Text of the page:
• In general, regarding the Member States, it is highlighted a need for national oversight bodies to ensure that government departments check the plausibility of the EU’s cost assessments and provide the necessary data.
  • As for the timing, it is correctly remarked that administrative knowledge and figures on administrative costs should be considered at an early stage of the decision-making process.

As for the procedures, both processes lack a common standardized procedure and technical support. Neither the Commission nor the Federal Government have agreed any procedures or deadlines with, respectively, the Member States and the federal states or municipalities, so whether the information is provided or not depends on the single States’ degree of promptness.

Regarding the recommendations in this field, NKR states that procedures should be defined and methodological and procedural competence should be developed:

  • In general, in both systems a knowledge management system should be set up. In particular, the EU ought to better structure the impact assessment procedure in order to involve the compliance costs ex ante assessment, while the Federal Government should try to agree with the lower governments on a standardized and systematic procedure for involving administrators in determining the correct amount of costs.
  • Moreover, established cost assessment methods should be considered and further developed. For example, NKR says, the EU could profitably build upon the experience of the Member States, for instance by developing its methods in line with the OECD’s guidance on the assessment of compliance costs, which would also avoid the need to carry out a survey on all the countries for every impact assessment. Even sharper indications are addressed to the German system: one is that the Federal Government be able to request administrative knowledge directly from municipalities, for example by pooling a representative number of municipalities chosen by Federal States and top-level municipal associations.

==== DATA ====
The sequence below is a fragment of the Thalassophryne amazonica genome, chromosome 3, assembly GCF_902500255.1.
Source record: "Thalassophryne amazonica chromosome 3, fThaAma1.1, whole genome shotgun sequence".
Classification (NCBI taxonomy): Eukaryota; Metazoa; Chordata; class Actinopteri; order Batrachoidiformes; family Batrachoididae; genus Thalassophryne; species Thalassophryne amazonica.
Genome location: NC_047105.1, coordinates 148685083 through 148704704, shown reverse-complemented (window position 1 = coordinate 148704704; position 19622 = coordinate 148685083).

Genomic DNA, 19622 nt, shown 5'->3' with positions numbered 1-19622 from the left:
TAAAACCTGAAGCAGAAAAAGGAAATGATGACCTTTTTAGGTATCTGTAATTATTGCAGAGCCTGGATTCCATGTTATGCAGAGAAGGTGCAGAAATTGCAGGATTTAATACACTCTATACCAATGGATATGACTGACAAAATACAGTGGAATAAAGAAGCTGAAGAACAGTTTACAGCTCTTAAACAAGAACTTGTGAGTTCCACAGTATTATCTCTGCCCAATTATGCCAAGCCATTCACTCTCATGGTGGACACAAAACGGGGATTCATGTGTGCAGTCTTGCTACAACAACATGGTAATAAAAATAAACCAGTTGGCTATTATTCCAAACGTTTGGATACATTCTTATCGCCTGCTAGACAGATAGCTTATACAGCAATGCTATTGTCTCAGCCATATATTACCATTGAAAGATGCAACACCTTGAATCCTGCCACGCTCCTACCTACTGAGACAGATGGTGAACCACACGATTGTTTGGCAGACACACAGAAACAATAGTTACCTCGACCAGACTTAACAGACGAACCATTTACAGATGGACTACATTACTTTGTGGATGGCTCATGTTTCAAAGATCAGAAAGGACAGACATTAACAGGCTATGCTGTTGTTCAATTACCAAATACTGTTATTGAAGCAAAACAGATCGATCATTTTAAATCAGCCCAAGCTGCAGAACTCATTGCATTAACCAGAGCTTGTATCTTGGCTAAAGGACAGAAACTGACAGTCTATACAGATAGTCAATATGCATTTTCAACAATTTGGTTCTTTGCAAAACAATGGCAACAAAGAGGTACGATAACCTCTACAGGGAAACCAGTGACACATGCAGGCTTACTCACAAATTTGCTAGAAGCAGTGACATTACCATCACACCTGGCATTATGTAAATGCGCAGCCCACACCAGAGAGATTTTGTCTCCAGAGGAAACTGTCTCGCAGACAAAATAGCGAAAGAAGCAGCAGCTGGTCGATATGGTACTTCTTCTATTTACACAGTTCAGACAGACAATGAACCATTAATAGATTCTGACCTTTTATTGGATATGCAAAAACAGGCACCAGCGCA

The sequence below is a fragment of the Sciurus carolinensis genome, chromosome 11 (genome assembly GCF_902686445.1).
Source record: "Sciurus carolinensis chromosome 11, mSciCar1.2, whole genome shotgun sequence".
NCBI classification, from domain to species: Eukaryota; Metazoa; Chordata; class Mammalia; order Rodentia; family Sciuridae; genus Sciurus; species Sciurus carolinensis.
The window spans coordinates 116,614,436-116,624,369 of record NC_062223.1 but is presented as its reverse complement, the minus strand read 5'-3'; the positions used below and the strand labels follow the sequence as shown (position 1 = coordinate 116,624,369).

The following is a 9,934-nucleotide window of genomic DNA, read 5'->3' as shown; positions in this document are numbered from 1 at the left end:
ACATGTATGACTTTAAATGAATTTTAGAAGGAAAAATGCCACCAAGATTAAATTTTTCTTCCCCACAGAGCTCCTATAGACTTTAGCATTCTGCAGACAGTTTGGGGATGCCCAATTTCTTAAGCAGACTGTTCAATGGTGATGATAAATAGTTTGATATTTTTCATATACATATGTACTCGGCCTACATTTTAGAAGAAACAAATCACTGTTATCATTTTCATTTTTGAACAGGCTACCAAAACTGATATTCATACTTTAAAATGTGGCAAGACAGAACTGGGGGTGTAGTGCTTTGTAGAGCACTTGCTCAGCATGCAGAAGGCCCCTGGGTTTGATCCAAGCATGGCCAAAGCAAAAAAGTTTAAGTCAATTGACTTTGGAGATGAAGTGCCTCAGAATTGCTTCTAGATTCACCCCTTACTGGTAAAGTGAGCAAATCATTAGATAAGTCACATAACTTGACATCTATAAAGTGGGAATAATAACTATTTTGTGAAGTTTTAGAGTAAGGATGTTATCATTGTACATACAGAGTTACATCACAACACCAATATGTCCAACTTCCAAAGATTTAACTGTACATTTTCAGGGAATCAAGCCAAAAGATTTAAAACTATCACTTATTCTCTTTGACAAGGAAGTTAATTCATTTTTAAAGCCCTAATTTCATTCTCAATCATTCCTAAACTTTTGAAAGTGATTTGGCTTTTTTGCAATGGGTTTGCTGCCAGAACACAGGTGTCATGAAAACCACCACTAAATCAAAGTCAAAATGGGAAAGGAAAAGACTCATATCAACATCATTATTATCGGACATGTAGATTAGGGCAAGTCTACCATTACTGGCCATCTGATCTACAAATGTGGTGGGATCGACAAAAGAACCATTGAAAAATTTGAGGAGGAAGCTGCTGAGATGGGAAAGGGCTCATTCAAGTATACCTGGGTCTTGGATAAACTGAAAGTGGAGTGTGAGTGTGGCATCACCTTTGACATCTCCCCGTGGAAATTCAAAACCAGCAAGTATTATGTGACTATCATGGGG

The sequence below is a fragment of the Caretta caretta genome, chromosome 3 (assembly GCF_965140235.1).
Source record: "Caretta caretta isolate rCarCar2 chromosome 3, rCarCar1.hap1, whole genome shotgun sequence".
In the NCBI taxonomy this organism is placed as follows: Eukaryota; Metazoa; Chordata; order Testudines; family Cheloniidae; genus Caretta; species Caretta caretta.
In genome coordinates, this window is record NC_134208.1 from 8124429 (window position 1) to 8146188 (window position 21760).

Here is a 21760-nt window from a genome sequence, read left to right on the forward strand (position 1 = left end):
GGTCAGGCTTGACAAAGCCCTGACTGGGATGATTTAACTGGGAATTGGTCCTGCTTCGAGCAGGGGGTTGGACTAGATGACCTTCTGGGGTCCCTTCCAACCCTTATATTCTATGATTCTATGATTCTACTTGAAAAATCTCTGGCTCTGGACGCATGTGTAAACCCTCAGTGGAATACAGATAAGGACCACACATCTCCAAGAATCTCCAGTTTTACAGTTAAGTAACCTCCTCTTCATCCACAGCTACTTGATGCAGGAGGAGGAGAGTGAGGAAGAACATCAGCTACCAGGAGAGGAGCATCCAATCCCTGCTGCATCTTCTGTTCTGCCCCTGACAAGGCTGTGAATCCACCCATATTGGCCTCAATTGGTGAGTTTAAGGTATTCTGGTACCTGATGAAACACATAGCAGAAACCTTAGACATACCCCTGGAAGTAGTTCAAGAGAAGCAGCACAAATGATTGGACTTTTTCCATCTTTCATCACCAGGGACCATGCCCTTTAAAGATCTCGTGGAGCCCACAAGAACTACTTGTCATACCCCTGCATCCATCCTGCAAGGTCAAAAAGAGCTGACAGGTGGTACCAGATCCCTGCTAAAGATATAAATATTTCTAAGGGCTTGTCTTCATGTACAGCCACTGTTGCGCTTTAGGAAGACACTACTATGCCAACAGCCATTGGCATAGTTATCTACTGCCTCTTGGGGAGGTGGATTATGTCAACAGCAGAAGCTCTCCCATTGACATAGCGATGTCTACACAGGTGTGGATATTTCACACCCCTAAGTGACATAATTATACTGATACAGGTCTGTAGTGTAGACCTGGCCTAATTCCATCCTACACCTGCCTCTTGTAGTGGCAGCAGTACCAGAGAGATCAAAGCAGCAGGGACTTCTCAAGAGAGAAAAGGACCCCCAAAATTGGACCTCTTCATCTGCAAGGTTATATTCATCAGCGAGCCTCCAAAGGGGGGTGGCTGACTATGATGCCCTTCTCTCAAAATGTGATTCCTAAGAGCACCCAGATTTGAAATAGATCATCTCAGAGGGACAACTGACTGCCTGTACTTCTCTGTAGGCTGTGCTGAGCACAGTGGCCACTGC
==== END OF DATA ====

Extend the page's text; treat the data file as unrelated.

• Therefore, it is important that information on administrative costs be re-used, processed and combined with other administrative models, at both EU and national levels.
  • Finally, a user-friendly online tool should be developed to retrieve information on administrative costs without the without the personnel involved having to have any advanced methodological and procedural skills.

Finally, as for the resources, it is reported for both cases that there is no broad methodological or procedural competence for gathering and using administrative knowledge; there is no systematic processing, analysis or re-use of administrative knowledge that has been gathered (no knowledge management); in Germany, moreover, there is only sporadic use of process models.

In order to fill such gaps, the NKR says, first of all, clear responsibilities and resources should be assigned, and, if possible, a cross-level compliance costs network should be established.

  • The EU could for instance make better use of the expert working groups, where often legislation experts team up with representatives of the Member States responsible for the administration. The latter, as they generally come from the Federal Government level, should first request administrative knowledge from the Federal States and municipalities and then use it to make proposals for adjustments to planned EU legislative acts. Other viable precautions could be to:
  • set up a central contact unit for all issues concerning the assessment of compliance costs, for instance in each Directorate-General (accordingly, to better support the existing contact units and commissioners at the federal ministries)
  • and to engage in sensitizing, training and better motivating legal advisors at both levels.

(Federica Cacciatore)